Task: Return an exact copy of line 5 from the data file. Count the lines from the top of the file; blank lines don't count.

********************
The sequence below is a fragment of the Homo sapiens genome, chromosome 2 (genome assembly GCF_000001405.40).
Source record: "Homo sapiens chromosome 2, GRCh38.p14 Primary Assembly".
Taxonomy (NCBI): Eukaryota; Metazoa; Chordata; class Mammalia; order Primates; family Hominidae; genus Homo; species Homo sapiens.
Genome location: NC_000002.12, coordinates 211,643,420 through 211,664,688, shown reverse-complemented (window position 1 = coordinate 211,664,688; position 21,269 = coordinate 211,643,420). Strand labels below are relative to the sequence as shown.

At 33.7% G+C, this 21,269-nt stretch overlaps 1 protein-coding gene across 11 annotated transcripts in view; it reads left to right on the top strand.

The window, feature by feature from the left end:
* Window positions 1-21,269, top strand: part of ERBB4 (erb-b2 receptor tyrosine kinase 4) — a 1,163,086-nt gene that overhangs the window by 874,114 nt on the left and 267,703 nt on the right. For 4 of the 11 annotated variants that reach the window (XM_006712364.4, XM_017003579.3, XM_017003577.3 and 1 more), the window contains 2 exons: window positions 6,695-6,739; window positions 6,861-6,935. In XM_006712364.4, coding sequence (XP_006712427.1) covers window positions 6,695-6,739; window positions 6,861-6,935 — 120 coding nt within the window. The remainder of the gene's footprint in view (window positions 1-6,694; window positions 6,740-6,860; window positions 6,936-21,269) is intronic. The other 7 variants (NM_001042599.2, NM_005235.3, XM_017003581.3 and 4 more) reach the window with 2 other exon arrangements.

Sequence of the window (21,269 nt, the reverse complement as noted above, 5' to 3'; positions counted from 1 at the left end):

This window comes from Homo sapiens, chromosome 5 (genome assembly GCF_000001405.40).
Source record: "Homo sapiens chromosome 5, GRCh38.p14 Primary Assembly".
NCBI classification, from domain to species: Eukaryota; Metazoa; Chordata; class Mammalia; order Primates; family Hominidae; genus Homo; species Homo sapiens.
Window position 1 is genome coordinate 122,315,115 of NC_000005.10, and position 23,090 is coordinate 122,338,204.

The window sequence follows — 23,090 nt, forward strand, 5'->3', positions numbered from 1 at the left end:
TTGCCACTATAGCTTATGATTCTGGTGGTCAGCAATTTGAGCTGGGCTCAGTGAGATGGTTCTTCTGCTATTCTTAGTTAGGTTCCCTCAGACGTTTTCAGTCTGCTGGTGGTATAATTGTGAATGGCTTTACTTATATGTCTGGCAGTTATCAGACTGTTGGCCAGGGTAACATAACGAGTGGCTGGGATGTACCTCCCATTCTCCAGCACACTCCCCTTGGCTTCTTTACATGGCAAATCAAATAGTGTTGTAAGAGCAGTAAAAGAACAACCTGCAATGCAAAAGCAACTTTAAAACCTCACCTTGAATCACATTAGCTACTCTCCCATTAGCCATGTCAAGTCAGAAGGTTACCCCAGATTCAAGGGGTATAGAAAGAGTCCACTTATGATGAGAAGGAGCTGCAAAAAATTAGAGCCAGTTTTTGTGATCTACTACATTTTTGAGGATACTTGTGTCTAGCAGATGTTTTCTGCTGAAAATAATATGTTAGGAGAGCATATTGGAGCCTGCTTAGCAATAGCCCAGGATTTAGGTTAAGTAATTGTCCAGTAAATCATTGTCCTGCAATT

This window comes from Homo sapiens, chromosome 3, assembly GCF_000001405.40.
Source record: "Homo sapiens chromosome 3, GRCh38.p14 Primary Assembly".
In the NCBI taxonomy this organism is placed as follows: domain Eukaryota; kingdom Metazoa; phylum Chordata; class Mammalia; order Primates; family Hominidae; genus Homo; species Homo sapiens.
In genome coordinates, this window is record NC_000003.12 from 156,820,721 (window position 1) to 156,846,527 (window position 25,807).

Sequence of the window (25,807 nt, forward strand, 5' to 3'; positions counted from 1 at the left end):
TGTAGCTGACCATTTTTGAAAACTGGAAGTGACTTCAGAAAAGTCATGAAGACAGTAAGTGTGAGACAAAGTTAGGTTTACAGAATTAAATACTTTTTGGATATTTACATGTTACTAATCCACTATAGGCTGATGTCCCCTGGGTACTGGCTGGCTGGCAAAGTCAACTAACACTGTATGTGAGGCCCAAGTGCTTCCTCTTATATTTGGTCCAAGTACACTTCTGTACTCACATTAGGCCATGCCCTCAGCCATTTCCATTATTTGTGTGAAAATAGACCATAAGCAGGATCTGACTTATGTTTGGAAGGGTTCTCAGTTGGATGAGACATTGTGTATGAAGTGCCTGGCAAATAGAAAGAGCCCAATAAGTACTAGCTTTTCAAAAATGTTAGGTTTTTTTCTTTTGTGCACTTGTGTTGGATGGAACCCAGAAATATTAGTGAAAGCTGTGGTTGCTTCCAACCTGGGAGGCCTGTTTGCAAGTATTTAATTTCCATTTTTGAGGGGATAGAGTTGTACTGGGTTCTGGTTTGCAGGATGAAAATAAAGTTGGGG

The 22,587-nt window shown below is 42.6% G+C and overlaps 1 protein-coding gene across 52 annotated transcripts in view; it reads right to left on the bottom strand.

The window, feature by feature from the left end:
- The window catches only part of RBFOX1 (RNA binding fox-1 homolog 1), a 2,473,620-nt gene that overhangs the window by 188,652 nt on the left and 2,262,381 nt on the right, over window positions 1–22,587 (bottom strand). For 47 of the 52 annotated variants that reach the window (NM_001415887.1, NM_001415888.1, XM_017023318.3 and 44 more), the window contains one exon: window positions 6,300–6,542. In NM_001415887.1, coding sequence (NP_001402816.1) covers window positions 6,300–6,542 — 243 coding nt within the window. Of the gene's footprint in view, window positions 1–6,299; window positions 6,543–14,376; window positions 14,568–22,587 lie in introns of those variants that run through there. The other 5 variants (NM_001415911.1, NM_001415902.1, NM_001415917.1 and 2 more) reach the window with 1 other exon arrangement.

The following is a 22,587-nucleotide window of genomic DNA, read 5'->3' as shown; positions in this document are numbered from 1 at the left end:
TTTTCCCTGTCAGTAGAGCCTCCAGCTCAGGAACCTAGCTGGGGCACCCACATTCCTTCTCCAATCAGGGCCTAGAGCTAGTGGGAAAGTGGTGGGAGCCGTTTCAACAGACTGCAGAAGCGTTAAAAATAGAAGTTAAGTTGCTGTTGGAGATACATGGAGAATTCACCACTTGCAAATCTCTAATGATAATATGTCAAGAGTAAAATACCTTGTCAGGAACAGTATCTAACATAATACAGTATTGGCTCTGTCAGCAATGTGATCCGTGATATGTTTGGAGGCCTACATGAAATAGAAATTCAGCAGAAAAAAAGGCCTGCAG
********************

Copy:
At 33.7% G+C, this 21,269-nt stretch overlaps 1 protein-coding gene across 11 annotated transcripts in view; it reads left to right on the top strand.